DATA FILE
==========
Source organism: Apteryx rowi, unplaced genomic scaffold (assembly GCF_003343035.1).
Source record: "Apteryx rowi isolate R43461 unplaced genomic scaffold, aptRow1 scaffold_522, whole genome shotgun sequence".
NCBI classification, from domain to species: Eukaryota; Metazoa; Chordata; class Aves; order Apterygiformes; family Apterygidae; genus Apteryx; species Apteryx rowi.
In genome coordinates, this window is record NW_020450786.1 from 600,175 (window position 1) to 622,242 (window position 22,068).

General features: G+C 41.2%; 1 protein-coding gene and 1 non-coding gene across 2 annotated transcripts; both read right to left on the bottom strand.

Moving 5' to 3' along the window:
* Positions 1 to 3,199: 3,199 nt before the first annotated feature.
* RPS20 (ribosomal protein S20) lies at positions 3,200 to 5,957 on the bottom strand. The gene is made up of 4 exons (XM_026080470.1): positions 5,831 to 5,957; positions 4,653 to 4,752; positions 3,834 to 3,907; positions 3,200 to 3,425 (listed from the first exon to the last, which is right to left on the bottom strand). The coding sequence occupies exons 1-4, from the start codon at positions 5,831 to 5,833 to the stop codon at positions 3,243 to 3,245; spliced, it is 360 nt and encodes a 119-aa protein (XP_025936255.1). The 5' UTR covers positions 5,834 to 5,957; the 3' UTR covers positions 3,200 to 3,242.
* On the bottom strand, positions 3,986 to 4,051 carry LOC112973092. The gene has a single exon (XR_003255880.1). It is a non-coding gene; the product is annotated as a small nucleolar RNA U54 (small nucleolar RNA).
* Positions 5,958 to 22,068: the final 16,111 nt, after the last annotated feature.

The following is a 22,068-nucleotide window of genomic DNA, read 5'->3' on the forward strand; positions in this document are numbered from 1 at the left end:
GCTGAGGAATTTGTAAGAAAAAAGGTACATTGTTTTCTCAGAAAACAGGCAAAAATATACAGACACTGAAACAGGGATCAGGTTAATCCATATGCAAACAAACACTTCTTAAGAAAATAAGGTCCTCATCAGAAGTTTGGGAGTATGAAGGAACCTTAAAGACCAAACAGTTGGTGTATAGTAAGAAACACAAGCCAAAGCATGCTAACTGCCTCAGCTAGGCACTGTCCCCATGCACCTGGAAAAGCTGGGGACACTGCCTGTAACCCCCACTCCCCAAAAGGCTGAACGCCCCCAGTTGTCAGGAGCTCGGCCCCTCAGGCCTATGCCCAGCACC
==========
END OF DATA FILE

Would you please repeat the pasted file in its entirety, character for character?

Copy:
Source organism: Apteryx rowi, unplaced genomic scaffold (assembly GCF_003343035.1).
Source record: "Apteryx rowi isolate R43461 unplaced genomic scaffold, aptRow1 scaffold_522, whole genome shotgun sequence".
NCBI classification, from domain to species: Eukaryota; Metazoa; Chordata; class Aves; order Apterygiformes; family Apterygidae; genus Apteryx; species Apteryx rowi.
In genome coordinates, this window is record NW_020450786.1 from 600,175 (window position 1) to 622,242 (window position 22,068).

General features: G+C 41.2%; 1 protein-coding gene and 1 non-coding gene across 2 annotated transcripts; both read right to left on the bottom strand.

Moving 5' to 3' along the window:
* Positions 1 to 3,199: 3,199 nt before the first annotated feature.
* RPS20 (ribosomal protein S20) lies at positions 3,200 to 5,957 on the bottom strand. The gene is made up of 4 exons (XM_026080470.1): positions 5,831 to 5,957; positions 4,653 to 4,752; positions 3,834 to 3,907; positions 3,200 to 3,425 (listed from the first exon to the last, which is right to left on the bottom strand). The coding sequence occupies exons 1-4, from the start codon at positions 5,831 to 5,833 to the stop codon at positions 3,243 to 3,245; spliced, it is 360 nt and encodes a 119-aa protein (XP_025936255.1). The 5' UTR covers positions 5,834 to 5,957; the 3' UTR covers positions 3,200 to 3,242.
* On the bottom strand, positions 3,986 to 4,051 carry LOC112973092. The gene has a single exon (XR_003255880.1). It is a non-coding gene; the product is annotated as a small nucleolar RNA U54 (small nucleolar RNA).
* Positions 5,958 to 22,068: the final 16,111 nt, after the last annotated feature.

The following is a 22,068-nucleotide window of genomic DNA, read 5'->3' on the forward strand; positions in this document are numbered from 1 at the left end:
GCTGAGGAATTTGTAAGAAAAAAGGTACATTGTTTTCTCAGAAAACAGGCAAAAATATACAGACACTGAAACAGGGATCAGGTTAATCCATATGCAAACAAACACTTCTTAAGAAAATAAGGTCCTCATCAGAAGTTTGGGAGTATGAAGGAACCTTAAAGACCAAACAGTTGGTGTATAGTAAGAAACACAAGCCAAAGCATGCTAACTGCCTCAGCTAGGCACTGTCCCCATGCACCTGGAAAAGCTGGGGACACTGCCTGTAACCCCCACTCCCCAAAAGGCTGAACGCCCCCAGTTGTCAGGAGCTCGGCCCCTCAGGCCTATGCCCAGCACC